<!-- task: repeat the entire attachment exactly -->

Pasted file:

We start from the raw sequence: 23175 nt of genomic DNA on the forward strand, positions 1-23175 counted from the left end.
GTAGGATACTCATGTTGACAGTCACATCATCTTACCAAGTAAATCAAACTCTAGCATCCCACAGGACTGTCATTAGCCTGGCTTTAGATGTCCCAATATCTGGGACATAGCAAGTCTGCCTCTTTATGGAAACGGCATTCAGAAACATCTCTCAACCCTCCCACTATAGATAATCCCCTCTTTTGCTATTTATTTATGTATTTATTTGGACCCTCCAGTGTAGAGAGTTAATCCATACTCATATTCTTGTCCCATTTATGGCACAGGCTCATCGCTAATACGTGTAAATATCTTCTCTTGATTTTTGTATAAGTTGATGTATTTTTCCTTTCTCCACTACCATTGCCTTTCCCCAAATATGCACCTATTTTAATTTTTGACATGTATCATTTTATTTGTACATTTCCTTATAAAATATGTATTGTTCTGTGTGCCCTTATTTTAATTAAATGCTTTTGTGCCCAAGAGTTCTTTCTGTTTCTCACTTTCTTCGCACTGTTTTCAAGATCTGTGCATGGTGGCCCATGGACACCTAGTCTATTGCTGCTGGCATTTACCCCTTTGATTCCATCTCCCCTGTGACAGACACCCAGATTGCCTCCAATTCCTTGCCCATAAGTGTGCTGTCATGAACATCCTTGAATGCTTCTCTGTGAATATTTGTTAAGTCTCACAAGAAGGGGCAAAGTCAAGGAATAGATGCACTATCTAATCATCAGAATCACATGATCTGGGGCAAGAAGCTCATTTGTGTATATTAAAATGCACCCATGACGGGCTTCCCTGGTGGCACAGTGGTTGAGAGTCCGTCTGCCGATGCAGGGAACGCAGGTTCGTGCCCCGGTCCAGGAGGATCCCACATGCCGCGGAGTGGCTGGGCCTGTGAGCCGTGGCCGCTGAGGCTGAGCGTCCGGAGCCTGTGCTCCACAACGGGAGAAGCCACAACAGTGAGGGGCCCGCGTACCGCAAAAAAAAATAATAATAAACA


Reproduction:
We start from the raw sequence: 23175 nt of genomic DNA on the forward strand, positions 1-23175 counted from the left end.
GTAGGATACTCATGTTGACAGTCACATCATCTTACCAAGTAAATCAAACTCTAGCATCCCACAGGACTGTCATTAGCCTGGCTTTAGATGTCCCAATATCTGGGACATAGCAAGTCTGCCTCTTTATGGAAACGGCATTCAGAAACATCTCTCAACCCTCCCACTATAGATAATCCCCTCTTTTGCTATTTATTTATGTATTTATTTGGACCCTCCAGTGTAGAGAGTTAATCCATACTCATATTCTTGTCCCATTTATGGCACAGGCTCATCGCTAATACGTGTAAATATCTTCTCTTGATTTTTGTATAAGTTGATGTATTTTTCCTTTCTCCACTACCATTGCCTTTCCCCAAATATGCACCTATTTTAATTTTTGACATGTATCATTTTATTTGTACATTTCCTTATAAAATATGTATTGTTCTGTGTGCCCTTATTTTAATTAAATGCTTTTGTGCCCAAGAGTTCTTTCTGTTTCTCACTTTCTTCGCACTGTTTTCAAGATCTGTGCATGGTGGCCCATGGACACCTAGTCTATTGCTGCTGGCATTTACCCCTTTGATTCCATCTCCCCTGTGACAGACACCCAGATTGCCTCCAATTCCTTGCCCATAAGTGTGCTGTCATGAACATCCTTGAATGCTTCTCTGTGAATATTTGTTAAGTCTCACAAGAAGGGGCAAAGTCAAGGAATAGATGCACTATCTAATCATCAGAATCACATGATCTGGGGCAAGAAGCTCATTTGTGTATATTAAAATGCACCCATGACGGGCTTCCCTGGTGGCACAGTGGTTGAGAGTCCGTCTGCCGATGCAGGGAACGCAGGTTCGTGCCCCGGTCCAGGAGGATCCCACATGCCGCGGAGTGGCTGGGCCTGTGAGCCGTGGCCGCTGAGGCTGAGCGTCCGGAGCCTGTGCTCCACAACGGGAGAAGCCACAACAGTGAGGGGCCCGCGTACCGCAAAAAAAAATAATAATAAACA